All digital marketing is interconnected, but let's be honest; I'm not a PPC management agency or a technical SEO specialist; I'm a content marketer. I know enough to talk authoritatively about other forms of marketing, but I specialize in blogging and how blog content can engage potential customers. So, let's look at the customer journey stages in content marketing.
I've written before about why it's essential to know the user intent behind a keyword, so you know what type of content you should be writing. For example, if someone is searching for "red shoes," they're probably less interested in learning the history of how red shoes are viewed in various cultures and more interested in finding pages where they can buy red shoes.
Knowing the stage of the customer journey is similarly important. Giving visitors a user guide for a product they haven't even decided to buy will not work for you. Similarly, forwarding customers to a sales-focused landing page when they've already purchased your product is considered poor support.
Let's look at those nine journey stages and what content might be relevant to them.
Challenge is the stage where a user learns they have a problem that may be solvable. This step is also a prime opportunity for content marketing.
Blog content written in this stage focuses on defining the user's pain point. It's about educating users on the issue, its challenges, the repercussions of not solving it, and how you may solve it. It uses keywords usually not used within the industry because a user might not know enough about the industry to use those terms.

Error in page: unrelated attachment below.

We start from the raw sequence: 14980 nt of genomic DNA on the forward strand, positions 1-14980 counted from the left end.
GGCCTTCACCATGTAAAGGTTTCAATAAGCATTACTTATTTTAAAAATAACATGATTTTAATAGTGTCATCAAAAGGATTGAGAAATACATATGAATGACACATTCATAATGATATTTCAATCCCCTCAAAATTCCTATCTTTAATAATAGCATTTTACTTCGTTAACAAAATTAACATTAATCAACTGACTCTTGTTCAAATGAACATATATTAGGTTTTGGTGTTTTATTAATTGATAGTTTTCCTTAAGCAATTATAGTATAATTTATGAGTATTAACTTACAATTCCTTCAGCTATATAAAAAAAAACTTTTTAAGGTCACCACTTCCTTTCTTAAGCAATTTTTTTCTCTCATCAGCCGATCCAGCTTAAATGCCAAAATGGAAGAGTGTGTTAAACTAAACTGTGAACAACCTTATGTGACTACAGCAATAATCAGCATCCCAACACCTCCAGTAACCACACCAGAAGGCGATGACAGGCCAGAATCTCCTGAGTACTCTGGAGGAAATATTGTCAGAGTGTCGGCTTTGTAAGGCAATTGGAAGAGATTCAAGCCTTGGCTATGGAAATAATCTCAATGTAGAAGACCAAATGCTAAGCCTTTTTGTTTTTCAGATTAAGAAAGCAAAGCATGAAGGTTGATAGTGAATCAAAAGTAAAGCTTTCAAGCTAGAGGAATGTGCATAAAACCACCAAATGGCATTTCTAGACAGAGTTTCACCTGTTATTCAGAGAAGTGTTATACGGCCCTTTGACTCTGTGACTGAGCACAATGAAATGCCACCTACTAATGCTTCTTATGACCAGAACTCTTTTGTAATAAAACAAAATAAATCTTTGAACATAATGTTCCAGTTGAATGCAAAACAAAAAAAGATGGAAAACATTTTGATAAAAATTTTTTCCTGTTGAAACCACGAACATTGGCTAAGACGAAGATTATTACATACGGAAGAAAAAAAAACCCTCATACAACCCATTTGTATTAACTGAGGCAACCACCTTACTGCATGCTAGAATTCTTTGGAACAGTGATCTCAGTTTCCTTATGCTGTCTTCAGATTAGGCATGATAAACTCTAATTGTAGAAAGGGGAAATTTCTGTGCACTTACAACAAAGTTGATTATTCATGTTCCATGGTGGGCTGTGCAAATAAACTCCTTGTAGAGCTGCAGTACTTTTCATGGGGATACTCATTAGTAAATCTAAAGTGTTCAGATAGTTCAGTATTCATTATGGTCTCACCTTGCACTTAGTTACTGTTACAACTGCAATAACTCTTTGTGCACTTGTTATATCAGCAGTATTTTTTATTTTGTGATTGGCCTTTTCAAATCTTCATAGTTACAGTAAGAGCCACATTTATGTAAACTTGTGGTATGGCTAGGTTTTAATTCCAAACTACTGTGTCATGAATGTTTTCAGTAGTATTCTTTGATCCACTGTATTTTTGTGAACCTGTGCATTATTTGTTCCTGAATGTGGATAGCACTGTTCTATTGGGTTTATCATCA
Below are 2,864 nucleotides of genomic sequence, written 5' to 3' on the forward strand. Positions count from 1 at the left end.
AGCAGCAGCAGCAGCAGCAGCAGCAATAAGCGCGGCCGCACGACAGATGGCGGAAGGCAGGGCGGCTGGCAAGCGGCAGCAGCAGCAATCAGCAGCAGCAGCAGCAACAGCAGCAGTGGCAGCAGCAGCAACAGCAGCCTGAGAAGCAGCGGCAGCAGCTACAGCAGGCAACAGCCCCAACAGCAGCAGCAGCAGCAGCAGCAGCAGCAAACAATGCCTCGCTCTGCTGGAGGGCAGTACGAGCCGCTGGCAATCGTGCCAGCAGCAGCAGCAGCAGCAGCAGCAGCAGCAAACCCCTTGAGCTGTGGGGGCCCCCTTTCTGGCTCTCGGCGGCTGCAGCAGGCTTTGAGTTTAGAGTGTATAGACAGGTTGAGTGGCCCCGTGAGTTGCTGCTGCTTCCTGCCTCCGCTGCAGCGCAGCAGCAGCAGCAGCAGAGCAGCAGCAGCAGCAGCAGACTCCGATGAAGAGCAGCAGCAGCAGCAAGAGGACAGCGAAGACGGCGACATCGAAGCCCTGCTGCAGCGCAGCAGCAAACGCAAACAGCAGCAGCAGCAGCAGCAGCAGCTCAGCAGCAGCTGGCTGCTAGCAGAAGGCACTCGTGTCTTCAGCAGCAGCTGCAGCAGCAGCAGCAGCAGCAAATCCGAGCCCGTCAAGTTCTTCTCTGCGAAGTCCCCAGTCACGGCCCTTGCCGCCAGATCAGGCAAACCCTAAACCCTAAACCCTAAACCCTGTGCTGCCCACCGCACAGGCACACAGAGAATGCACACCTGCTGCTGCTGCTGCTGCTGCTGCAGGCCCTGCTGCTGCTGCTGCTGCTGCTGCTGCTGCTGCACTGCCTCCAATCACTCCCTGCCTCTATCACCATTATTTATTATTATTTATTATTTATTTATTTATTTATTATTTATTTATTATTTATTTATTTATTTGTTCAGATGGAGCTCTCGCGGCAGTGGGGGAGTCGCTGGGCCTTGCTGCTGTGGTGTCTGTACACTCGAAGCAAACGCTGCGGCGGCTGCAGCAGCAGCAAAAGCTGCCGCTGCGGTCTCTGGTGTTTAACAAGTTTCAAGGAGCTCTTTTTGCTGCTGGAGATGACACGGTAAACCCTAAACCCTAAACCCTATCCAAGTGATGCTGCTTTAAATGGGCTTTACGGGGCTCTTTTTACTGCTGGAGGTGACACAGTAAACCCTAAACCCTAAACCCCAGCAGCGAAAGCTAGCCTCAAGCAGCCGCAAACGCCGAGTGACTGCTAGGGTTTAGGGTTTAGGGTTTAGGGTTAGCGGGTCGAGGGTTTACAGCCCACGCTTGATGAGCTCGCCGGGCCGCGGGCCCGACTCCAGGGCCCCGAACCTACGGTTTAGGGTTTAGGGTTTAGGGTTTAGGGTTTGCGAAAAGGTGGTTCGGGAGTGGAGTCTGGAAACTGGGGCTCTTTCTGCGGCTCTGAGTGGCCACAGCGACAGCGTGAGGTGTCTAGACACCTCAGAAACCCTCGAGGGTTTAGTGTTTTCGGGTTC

To use content marketing as an example, I might produce content aimed at people who have no idea why a blog is helpful, explaining the basics of SEO and Google's algorithms and how content marketing interacts with them.
At this point, the customer may have been on your blog before reading about their problem, or maybe they've only seen a reference to you on social media or elsewhere. The discovery stage is where they learn about your brand and that you aren't just educating them about the problem; you're offering a solution.
Content marketing here takes two forms. The first is landing pages. Landing pages aren't considered blog posts, but they can have some similarities, as they're both longer-form content. This content is still educational, but instead of educating the user on their problem, you're educating them about how your product can solve it.
You won't always get a sale from this content directly. Users may be too unaware of their options to pull the trigger, so they're likely to research alternatives.
The consideration stage is where the user researches you in more detail. Blog posts don't necessarily come into play as much here, but technical writing, landing pages, features pages, pricing pages, reputation management, and other forms of marketing very much do.
This step is also where the user may decide between different solutions, like a DIY option versus a product they can use versus a service they can hire. For example, someone who needs photography for an event might research the pros and cons of cell phone pictures versus buying a camera versus hiring a photographer.
Similar to consideration (and often considered part of it), the comparison phase is where the user performs similar research into your competitors.
We create blog content that converts - not just for ourselves, but for our clients, too.
We pick blog topics like hedge funds pick stocks. Then, we create articles that are 10x better to earn the top spot.
Content marketing has two ingredients - content and marketing. We've earned our black belts in both.
This step is where comparison pages come into play. Blog posts can also do a lot of heavy lifting here. You can write lists of the top companies offering a service (with your position at the top), you can write about how to solve various problems authoritatively, and so on. You want a whole ecosystem of content that positions you as a reliable authority.
The actual act of making the purchase doesn't have anything to do with content marketing.
The user decides, they go to your website to buy or sign up, and that's that. The purchase decision step is a critical stage to analyze, which is why it gets a unique entry, but that's more about the analytics and the KPIs you harvest than the content you produce.